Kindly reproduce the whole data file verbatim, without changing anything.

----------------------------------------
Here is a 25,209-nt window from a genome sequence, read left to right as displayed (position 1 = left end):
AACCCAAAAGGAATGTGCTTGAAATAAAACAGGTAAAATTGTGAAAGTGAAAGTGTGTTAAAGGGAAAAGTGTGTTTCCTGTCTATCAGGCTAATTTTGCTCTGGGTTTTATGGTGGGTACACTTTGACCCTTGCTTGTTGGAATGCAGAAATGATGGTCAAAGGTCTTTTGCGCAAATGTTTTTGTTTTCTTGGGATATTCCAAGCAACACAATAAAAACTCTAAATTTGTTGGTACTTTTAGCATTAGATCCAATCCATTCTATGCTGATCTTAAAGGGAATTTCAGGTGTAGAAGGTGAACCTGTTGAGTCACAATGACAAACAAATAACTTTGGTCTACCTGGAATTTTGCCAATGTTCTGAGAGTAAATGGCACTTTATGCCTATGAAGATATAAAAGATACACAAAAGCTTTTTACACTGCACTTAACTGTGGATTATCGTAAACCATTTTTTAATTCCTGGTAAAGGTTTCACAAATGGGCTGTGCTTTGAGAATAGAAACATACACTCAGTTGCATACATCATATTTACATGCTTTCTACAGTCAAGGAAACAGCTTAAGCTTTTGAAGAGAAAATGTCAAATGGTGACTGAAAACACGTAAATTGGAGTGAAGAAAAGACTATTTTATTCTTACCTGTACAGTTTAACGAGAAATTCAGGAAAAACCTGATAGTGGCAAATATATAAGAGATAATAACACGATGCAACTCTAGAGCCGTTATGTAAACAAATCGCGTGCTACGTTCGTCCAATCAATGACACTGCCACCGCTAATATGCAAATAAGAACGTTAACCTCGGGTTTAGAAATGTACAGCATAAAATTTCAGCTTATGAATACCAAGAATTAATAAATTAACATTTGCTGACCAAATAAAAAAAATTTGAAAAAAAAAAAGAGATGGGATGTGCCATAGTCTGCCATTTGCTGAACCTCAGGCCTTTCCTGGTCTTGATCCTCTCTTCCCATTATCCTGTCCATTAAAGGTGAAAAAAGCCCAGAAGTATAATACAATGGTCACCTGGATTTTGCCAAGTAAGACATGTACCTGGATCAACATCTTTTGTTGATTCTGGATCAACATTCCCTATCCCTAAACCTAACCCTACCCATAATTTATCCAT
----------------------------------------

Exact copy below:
Here is a 25,209-nt window from a genome sequence, read left to right as displayed (position 1 = left end):
AACCCAAAAGGAATGTGCTTGAAATAAAACAGGTAAAATTGTGAAAGTGAAAGTGTGTTAAAGGGAAAAGTGTGTTTCCTGTCTATCAGGCTAATTTTGCTCTGGGTTTTATGGTGGGTACACTTTGACCCTTGCTTGTTGGAATGCAGAAATGATGGTCAAAGGTCTTTTGCGCAAATGTTTTTGTTTTCTTGGGATATTCCAAGCAACACAATAAAAACTCTAAATTTGTTGGTACTTTTAGCATTAGATCCAATCCATTCTATGCTGATCTTAAAGGGAATTTCAGGTGTAGAAGGTGAACCTGTTGAGTCACAATGACAAACAAATAACTTTGGTCTACCTGGAATTTTGCCAATGTTCTGAGAGTAAATGGCACTTTATGCCTATGAAGATATAAAAGATACACAAAAGCTTTTTACACTGCACTTAACTGTGGATTATCGTAAACCATTTTTTAATTCCTGGTAAAGGTTTCACAAATGGGCTGTGCTTTGAGAATAGAAACATACACTCAGTTGCATACATCATATTTACATGCTTTCTACAGTCAAGGAAACAGCTTAAGCTTTTGAAGAGAAAATGTCAAATGGTGACTGAAAACACGTAAATTGGAGTGAAGAAAAGACTATTTTATTCTTACCTGTACAGTTTAACGAGAAATTCAGGAAAAACCTGATAGTGGCAAATATATAAGAGATAATAACACGATGCAACTCTAGAGCCGTTATGTAAACAAATCGCGTGCTACGTTCGTCCAATCAATGACACTGCCACCGCTAATATGCAAATAAGAACGTTAACCTCGGGTTTAGAAATGTACAGCATAAAATTTCAGCTTATGAATACCAAGAATTAATAAATTAACATTTGCTGACCAAATAAAAAAAATTTGAAAAAAAAAAAGAGATGGGATGTGCCATAGTCTGCCATTTGCTGAACCTCAGGCCTTTCCTGGTCTTGATCCTCTCTTCCCATTATCCTGTCCATTAAAGGTGAAAAAAGCCCAGAAGTATAATACAATGGTCACCTGGATTTTGCCAAGTAAGACATGTACCTGGATCAACATCTTTTGTTGATTCTGGATCAACATTCCCTATCCCTAAACCTAACCCTACCCATAATTTATCCAT